Slow Pheasant and Quail Opener Confirms Forecast in Kansas

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As predicted by the Kansas Department of Wildlife, Parks and Tourism’s (KDWPT) Upland Bird Forecast, 2011 did not yield a banner opening weekend for pheasant and quail hunting, Nov. 12-13. Although a mild winter of 2010-2011 left solid numbers of breeding birds in the spring, severe heat and drought severely reduced nesting habitat and brood success for pheasants and quail this year. Hunter numbers were down somewhat, as well, although a few areas of the state produced good hunting. The best pheasant hunting was west of Highway 183 and north of I-70.

Region 1 (northwest Kansas) likely fared better than the rest of the state, as was forecast. KDWPT staff reported that hunter numbers were down a little while harvested birds were down significantly from last year. The best portions of this region were in the far northwest, where some groups of hunters reported one to one and one-half birds per hunter on opening day. Hunter numbers dropped on Sunday, likely because of warm weather and fewer birds.

Region 2 (northeast Kansas) staff reported some of the lightest hunting pressure in years although the region’s habitat is good due to rains that other portions of the state did not have. However, pheasant and quail populations have been down in the region for several years. Those who did hunt pheasant and quail had low success, although staff noted that quail hunting “may have been better.”

Hunting success was poor in Region 3 (southwest Kansas), where the drought hit hardest. The best report was from a group of nine hunters who had 12 roosters. “Find the habitat, and some birds can be found” seems to be rule of thumb in this region. However, in most of the region, habitat is sparse. As with other regions, Region 3 opening weekend success reflected the Upland Bird Forecast.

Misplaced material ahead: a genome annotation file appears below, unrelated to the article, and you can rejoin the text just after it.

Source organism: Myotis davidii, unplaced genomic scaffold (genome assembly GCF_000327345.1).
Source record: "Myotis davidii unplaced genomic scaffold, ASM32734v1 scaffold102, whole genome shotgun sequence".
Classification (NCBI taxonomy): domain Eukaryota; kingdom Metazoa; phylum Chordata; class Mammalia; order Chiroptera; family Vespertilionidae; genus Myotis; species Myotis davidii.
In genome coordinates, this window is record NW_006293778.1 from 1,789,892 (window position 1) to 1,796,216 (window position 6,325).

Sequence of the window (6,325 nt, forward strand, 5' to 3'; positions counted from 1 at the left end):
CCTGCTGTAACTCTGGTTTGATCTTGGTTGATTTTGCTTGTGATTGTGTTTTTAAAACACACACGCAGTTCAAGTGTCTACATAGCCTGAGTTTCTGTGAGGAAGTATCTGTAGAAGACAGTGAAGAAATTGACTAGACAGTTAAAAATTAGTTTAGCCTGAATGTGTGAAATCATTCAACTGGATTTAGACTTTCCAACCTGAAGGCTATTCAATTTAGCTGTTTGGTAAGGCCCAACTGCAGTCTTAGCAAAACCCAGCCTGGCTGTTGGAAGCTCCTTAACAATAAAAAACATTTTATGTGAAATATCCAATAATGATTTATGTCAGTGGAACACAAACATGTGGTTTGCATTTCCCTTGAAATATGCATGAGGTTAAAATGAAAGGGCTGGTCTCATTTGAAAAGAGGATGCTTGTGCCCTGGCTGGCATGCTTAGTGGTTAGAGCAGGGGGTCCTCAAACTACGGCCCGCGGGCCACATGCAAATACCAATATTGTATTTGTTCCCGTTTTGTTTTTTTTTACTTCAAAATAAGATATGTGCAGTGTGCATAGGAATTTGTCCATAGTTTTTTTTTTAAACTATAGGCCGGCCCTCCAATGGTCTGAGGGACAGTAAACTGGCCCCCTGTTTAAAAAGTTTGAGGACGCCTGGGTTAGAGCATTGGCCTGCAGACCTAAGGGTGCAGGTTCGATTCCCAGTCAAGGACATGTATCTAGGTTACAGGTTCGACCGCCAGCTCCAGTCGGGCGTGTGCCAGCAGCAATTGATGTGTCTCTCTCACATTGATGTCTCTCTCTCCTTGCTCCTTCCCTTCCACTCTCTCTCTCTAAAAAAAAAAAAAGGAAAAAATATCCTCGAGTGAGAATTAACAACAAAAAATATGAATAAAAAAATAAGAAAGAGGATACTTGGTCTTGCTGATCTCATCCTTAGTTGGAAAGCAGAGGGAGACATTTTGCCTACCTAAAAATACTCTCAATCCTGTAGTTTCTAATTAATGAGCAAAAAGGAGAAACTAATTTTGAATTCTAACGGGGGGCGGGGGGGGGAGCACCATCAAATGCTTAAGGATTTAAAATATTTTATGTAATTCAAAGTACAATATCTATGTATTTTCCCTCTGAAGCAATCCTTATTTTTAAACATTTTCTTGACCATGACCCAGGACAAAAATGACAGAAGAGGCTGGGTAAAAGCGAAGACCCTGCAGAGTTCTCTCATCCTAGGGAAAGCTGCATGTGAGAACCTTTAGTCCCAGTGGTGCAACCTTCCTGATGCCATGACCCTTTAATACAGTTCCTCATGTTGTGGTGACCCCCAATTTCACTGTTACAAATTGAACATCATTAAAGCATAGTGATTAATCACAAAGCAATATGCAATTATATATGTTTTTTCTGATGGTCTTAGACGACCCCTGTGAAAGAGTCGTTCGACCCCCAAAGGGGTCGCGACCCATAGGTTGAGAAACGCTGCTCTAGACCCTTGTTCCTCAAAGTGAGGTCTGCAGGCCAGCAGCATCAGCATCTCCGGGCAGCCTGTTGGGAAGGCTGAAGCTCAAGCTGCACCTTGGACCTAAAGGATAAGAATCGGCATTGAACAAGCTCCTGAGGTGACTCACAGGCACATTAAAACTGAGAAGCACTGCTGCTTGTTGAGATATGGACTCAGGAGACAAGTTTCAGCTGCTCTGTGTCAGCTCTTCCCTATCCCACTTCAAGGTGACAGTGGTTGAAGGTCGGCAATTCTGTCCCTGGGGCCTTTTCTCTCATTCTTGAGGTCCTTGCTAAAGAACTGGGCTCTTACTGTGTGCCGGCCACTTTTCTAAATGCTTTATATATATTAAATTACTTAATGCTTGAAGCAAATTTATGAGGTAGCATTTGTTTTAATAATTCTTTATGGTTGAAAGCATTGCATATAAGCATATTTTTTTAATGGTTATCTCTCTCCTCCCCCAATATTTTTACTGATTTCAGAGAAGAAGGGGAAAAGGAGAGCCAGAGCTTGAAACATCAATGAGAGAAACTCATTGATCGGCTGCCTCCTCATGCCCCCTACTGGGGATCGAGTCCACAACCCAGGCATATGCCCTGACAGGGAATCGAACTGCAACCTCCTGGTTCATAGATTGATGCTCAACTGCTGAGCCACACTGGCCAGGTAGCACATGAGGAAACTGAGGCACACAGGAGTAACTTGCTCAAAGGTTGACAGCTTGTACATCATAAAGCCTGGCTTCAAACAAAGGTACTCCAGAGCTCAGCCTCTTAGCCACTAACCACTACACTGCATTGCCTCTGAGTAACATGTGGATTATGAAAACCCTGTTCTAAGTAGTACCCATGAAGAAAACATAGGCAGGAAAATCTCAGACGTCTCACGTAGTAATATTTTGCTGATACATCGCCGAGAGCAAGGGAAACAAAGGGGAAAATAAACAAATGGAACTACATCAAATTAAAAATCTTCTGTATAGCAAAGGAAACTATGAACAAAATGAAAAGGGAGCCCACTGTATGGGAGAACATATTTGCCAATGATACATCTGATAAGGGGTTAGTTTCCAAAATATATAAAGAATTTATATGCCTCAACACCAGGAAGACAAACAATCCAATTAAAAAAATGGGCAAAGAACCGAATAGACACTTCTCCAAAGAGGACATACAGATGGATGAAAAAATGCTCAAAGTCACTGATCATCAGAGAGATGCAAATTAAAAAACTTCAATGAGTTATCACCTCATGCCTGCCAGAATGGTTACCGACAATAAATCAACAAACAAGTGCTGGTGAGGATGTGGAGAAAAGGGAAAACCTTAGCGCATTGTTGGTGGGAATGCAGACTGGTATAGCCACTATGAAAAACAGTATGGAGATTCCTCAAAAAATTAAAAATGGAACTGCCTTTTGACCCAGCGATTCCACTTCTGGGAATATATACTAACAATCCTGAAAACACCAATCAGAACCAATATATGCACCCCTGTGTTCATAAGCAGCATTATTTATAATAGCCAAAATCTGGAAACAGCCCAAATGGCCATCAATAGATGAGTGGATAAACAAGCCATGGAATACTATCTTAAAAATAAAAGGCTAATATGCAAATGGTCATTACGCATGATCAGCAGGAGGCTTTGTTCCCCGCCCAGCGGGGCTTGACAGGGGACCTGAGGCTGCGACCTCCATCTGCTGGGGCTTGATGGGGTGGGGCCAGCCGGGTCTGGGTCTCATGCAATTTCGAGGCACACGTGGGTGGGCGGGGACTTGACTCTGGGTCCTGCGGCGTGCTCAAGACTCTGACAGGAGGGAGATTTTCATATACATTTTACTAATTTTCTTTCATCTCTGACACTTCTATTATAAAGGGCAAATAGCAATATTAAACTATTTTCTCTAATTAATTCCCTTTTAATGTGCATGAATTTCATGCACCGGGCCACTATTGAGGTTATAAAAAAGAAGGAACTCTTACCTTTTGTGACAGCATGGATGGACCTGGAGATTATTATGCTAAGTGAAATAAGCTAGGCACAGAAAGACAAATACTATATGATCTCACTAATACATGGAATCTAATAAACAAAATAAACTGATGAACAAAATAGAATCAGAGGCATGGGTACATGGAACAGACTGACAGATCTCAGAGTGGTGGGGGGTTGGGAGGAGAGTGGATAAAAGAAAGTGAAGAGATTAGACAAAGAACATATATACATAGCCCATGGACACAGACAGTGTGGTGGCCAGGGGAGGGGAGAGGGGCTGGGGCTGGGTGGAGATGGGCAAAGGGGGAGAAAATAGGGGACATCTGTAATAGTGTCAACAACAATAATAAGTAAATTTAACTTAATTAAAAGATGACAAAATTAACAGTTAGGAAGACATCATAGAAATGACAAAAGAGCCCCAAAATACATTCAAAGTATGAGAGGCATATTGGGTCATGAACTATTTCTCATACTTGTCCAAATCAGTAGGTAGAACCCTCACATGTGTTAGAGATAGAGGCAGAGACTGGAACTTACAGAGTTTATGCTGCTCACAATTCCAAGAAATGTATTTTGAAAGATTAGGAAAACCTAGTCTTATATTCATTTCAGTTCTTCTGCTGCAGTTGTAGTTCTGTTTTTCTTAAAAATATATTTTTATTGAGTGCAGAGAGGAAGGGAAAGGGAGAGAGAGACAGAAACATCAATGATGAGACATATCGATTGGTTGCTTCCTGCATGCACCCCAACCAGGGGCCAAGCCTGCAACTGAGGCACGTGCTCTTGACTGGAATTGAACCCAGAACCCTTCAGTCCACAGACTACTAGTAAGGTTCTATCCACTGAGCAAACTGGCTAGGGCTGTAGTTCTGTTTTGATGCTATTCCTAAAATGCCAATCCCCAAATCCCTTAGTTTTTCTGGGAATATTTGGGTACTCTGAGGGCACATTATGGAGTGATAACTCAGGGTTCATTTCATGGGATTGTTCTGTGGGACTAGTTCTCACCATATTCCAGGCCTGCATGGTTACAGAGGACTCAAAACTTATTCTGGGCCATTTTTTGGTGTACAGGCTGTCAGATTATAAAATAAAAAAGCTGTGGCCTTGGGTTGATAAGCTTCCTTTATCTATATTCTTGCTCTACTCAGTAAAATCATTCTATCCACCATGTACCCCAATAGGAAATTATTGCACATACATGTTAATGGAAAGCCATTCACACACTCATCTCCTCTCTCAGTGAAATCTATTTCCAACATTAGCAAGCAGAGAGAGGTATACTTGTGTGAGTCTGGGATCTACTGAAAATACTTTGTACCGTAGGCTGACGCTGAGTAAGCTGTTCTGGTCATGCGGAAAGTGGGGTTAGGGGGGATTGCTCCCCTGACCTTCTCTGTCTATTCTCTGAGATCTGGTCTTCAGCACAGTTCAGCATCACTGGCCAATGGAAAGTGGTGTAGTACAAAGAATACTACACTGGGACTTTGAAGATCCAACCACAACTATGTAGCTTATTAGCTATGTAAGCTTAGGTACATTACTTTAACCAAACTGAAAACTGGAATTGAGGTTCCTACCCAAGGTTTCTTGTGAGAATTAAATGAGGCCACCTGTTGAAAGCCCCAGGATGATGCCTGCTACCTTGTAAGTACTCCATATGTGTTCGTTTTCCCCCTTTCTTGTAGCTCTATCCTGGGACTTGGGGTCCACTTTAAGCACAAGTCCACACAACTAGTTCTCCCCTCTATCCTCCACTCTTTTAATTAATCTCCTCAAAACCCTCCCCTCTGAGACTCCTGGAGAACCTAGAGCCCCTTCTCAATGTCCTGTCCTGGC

Region 4 (southcentral Kansas) seemed to be the exception in terms of hunter numbers, which staff felt was only slightly down. Most hunters appeared happy although they were taking fewer birds than in previous years. Field staff reported that most hunters felt they had been given an honest forecast by KDWPT and were just enjoying the time afield. Groups were smaller than in most years, as was the case in Region 3, and fewer nonresidents were reported. Quail hunting in this region was likely better than pheasant.

Region 5 (southeast Kansas) is not pheasant country, and hunter participation was described as “very slow.” Those who hunted quail reported fair numbers, however, with four coveys seen in a half day of hunting reported on several occasions. Quail have been down in this region for several years.

While the opening of pheasant and quail season in 2011 did not produce a lot of birds in the bag, many memories were bagged by friends and family who look forward to this time of year, when relationships are rekindled and plans are made for better hunting, which always comes back around. And there’s still good hunting to be had this season, which runs through Jan. 31, 2012.

Hunters should keep in mind that the Kansas pheasant harvest last year was second in the nation, just behind South Dakota, at nearly 900,000 roosters, so when the weather improves, the birds will be back.

Hunting licenses are valid through Dec. 31, and 2012 licenses go on sale Dec. 15, providing two weeks of hunting in 2011 and all of 2012. Holiday hunting is a great tradition, and if snow is on the ground in January, some better hunting may yet be in the offing.

Comments

hunter25's picture

Well like it said this was

Well like it said this was predicted to be the case this year. The affects of the drought are beginning to be seen in theb areas  that were the hardest affected. I know when I was in Texas a couple of weeks ago I barely even recognised some of the areas from the year before. Fortunately there was enough irrgation water to keep things going for the fields and game but the outlying areas were all dried out. It was a bad year al over from too much water in some areas to none in others. Plus a very severe winter in other parts of the country. Hopefully there will be no follow up in these areas so they can recover quickly over the next year.